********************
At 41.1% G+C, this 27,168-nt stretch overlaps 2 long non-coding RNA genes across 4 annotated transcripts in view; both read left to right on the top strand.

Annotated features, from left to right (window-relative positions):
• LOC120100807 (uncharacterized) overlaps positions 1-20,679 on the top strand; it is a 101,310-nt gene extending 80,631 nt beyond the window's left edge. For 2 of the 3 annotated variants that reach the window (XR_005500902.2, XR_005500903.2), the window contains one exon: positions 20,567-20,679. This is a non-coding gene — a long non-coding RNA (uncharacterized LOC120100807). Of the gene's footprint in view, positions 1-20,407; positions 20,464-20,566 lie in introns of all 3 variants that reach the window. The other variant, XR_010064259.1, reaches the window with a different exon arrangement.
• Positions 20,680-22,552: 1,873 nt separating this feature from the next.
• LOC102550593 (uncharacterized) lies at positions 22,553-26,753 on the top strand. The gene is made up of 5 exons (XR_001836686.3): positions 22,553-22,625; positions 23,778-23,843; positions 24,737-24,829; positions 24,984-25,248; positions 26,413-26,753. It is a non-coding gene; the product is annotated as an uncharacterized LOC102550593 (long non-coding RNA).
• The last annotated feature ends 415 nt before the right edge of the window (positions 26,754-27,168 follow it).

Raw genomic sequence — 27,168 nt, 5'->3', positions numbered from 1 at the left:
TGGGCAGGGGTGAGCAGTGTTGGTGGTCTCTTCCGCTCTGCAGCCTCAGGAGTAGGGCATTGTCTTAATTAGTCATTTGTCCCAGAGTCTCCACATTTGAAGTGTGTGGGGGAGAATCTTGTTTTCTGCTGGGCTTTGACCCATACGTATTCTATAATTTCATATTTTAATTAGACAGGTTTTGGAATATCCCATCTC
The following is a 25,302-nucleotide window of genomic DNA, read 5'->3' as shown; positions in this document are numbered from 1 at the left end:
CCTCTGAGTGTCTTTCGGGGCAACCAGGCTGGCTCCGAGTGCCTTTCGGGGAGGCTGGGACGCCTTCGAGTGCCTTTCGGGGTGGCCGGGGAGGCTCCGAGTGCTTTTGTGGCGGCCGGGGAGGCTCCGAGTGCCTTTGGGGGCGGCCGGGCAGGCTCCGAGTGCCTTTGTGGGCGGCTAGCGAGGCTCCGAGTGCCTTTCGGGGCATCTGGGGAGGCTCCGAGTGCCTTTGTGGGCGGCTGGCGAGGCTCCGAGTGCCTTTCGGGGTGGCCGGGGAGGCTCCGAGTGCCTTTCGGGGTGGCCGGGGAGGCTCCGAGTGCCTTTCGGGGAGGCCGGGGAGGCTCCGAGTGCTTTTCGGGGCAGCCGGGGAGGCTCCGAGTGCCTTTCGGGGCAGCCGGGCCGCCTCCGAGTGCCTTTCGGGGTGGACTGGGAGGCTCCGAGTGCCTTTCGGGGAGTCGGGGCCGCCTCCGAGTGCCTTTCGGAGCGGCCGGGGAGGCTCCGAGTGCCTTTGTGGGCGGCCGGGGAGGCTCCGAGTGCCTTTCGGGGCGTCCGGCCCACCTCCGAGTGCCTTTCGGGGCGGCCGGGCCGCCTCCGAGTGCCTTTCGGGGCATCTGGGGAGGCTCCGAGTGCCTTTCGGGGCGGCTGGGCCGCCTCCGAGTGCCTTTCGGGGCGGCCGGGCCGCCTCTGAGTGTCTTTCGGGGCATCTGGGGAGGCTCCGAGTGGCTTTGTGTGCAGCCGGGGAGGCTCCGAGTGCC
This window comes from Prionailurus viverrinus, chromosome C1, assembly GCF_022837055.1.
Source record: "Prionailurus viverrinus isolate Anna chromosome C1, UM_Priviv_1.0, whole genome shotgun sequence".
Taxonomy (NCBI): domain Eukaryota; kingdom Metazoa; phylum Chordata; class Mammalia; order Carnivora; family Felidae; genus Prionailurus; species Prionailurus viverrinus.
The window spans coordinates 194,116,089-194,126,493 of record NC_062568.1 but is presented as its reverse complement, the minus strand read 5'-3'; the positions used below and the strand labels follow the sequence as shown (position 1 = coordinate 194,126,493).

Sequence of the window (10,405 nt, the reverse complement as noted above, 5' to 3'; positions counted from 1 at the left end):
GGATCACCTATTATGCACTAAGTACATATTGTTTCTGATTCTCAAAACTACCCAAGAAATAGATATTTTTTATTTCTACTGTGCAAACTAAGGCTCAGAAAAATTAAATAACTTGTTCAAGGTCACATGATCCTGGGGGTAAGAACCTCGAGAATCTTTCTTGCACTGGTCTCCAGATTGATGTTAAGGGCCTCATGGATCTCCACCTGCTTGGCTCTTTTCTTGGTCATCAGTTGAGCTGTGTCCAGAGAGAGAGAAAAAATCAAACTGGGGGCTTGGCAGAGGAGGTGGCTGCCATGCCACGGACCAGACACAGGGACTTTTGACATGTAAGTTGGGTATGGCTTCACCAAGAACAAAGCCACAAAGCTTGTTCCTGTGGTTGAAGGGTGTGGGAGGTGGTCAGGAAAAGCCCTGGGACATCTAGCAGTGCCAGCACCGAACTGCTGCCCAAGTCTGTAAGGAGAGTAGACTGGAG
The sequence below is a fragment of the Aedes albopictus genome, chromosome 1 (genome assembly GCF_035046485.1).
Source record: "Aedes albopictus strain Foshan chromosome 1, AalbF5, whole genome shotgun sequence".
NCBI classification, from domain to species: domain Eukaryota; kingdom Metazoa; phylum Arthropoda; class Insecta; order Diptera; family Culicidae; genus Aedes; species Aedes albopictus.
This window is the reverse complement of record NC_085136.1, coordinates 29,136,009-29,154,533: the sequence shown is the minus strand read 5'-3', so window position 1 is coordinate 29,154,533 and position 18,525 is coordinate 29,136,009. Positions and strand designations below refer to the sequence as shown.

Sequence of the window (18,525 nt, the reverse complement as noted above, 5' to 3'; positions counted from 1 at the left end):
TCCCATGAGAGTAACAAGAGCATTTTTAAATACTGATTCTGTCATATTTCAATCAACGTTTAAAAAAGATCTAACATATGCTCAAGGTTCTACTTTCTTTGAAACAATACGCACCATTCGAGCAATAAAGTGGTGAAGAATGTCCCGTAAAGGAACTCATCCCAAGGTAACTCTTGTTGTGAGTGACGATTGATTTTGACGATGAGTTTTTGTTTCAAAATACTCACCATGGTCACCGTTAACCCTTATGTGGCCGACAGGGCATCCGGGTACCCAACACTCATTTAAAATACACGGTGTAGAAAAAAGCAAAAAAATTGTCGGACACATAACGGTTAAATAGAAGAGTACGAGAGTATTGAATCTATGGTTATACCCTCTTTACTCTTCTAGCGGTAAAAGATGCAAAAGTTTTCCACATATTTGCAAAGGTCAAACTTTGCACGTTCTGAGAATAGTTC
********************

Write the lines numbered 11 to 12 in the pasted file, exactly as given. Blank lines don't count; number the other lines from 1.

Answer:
This window comes from Prionailurus viverrinus, chromosome C1, assembly GCF_022837055.1.
Source record: "Prionailurus viverrinus isolate Anna chromosome C1, UM_Priviv_1.0, whole genome shotgun sequence".